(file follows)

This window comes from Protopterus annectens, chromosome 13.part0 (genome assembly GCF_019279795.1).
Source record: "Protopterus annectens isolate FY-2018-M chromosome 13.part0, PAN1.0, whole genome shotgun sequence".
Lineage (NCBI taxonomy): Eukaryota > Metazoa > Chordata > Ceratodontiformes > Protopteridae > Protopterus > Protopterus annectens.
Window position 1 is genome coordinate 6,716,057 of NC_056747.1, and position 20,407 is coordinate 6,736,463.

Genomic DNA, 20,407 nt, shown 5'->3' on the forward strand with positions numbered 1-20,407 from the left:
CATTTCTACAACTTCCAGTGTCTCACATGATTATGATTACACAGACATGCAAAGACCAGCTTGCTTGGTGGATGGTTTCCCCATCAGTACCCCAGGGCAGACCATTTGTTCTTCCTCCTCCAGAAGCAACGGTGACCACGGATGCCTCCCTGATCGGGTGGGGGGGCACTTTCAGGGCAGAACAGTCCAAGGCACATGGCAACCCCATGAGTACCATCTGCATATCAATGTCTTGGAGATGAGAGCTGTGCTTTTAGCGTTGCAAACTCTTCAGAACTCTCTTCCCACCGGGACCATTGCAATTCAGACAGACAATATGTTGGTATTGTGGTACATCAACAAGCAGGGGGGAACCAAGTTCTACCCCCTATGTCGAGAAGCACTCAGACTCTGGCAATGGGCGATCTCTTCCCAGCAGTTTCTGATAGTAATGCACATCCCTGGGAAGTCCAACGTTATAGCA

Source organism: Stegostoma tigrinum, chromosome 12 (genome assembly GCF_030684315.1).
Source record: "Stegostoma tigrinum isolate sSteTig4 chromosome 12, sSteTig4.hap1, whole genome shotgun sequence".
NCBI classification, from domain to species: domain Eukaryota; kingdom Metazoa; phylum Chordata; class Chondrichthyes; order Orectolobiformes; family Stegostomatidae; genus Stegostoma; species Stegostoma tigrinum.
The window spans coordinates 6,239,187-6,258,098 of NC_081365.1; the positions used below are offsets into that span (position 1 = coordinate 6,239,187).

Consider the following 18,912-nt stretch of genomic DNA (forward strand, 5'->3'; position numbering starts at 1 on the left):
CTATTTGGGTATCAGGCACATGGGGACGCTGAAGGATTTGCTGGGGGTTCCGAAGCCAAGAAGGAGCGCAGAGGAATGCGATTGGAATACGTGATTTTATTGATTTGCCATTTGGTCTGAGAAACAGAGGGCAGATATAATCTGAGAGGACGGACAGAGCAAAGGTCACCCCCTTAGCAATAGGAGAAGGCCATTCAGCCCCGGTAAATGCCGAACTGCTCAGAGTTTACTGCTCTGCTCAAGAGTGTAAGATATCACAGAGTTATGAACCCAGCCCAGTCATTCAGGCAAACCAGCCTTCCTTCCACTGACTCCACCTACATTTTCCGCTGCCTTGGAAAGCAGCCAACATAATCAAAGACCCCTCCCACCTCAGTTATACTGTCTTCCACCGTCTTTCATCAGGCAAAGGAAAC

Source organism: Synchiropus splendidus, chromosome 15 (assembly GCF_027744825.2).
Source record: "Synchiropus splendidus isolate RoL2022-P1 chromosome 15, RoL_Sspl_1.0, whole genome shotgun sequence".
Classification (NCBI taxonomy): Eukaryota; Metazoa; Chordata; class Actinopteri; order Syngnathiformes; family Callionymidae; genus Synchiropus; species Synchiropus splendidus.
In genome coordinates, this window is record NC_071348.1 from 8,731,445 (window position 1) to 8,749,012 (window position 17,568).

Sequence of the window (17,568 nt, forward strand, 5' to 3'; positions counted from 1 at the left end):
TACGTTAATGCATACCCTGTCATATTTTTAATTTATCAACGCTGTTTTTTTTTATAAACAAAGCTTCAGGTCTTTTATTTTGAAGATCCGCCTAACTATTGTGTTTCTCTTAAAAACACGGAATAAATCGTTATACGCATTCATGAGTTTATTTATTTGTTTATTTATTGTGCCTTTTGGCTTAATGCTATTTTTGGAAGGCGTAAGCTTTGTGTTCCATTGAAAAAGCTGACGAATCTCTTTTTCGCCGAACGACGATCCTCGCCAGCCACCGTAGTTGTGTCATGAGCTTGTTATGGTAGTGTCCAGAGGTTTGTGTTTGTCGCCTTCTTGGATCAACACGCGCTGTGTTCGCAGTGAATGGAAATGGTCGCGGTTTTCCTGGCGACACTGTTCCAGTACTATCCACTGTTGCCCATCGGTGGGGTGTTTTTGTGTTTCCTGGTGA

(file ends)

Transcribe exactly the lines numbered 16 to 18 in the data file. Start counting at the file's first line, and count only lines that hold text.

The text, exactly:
In genome coordinates, this window is record NC_071348.1 from 8,731,445 (window position 1) to 8,749,012 (window position 17,568).

Sequence of the window (17,568 nt, forward strand, 5' to 3'; positions counted from 1 at the left end):
TACGTTAATGCATACCCTGTCATATTTTTAATTTATCAACGCTGTTTTTTTTTATAAACAAAGCTTCAGGTCTTTTATTTTGAAGATCCGCCTAACTATTGTGTTTCTCTTAAAAACACGGAATAAATCGTTATACGCATTCATGAGTTTATTTATTTGTTTATTTATTGTGCCTTTTGGCTTAATGCTATTTTTGGAAGGCGTAAGCTTTGTGTTCCATTGAAAAAGCTGACGAATCTCTTTTTCGCCGAACGACGATCCTCGCCAGCCACCGTAGTTGTGTCATGAGCTTGTTATGGTAGTGTCCAGAGGTTTGTGTTTGTCGCCTTCTTGGATCAACACGCGCTGTGTTCGCAGTGAATGGAAATGGTCGCGGTTTTCCTGGCGACACTGTTCCAGTACTATCCACTGTTGCCCATCGGTGGGGTGTTTTTGTGTTTCCTGGTGA